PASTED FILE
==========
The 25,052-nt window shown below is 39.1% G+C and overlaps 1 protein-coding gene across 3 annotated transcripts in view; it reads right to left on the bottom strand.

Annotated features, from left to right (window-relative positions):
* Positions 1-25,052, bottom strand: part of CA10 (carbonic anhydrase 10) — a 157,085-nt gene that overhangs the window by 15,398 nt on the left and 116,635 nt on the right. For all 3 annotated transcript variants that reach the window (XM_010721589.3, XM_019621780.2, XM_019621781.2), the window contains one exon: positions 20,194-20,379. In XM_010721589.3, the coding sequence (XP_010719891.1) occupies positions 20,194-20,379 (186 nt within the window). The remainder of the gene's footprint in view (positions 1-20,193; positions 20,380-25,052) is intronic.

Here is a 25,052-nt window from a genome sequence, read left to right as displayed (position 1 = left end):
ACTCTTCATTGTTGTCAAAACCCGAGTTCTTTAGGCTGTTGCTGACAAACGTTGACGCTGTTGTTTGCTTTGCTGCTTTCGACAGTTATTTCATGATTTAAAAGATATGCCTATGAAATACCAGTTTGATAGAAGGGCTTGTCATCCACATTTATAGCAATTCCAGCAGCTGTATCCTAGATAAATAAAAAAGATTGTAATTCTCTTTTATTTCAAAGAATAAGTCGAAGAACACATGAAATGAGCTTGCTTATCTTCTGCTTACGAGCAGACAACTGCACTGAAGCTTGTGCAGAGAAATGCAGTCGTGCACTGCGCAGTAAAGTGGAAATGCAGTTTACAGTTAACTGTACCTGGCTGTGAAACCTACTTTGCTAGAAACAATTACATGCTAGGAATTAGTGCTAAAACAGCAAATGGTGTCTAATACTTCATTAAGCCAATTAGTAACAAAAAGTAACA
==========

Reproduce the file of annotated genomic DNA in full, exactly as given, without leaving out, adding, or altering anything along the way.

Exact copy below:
The 25,052-nt window shown below is 39.1% G+C and overlaps 1 protein-coding gene across 3 annotated transcripts in view; it reads right to left on the bottom strand.

Annotated features, from left to right (window-relative positions):
* Positions 1-25,052, bottom strand: part of CA10 (carbonic anhydrase 10) — a 157,085-nt gene that overhangs the window by 15,398 nt on the left and 116,635 nt on the right. For all 3 annotated transcript variants that reach the window (XM_010721589.3, XM_019621780.2, XM_019621781.2), the window contains one exon: positions 20,194-20,379. In XM_010721589.3, the coding sequence (XP_010719891.1) occupies positions 20,194-20,379 (186 nt within the window). The remainder of the gene's footprint in view (positions 1-20,193; positions 20,380-25,052) is intronic.

Here is a 25,052-nt window from a genome sequence, read left to right as displayed (position 1 = left end):
ACTCTTCATTGTTGTCAAAACCCGAGTTCTTTAGGCTGTTGCTGACAAACGTTGACGCTGTTGTTTGCTTTGCTGCTTTCGACAGTTATTTCATGATTTAAAAGATATGCCTATGAAATACCAGTTTGATAGAAGGGCTTGTCATCCACATTTATAGCAATTCCAGCAGCTGTATCCTAGATAAATAAAAAAGATTGTAATTCTCTTTTATTTCAAAGAATAAGTCGAAGAACACATGAAATGAGCTTGCTTATCTTCTGCTTACGAGCAGACAACTGCACTGAAGCTTGTGCAGAGAAATGCAGTCGTGCACTGCGCAGTAAAGTGGAAATGCAGTTTACAGTTAACTGTACCTGGCTGTGAAACCTACTTTGCTAGAAACAATTACATGCTAGGAATTAGTGCTAAAACAGCAAATGGTGTCTAATACTTCATTAAGCCAATTAGTAACAAAAAGTAACA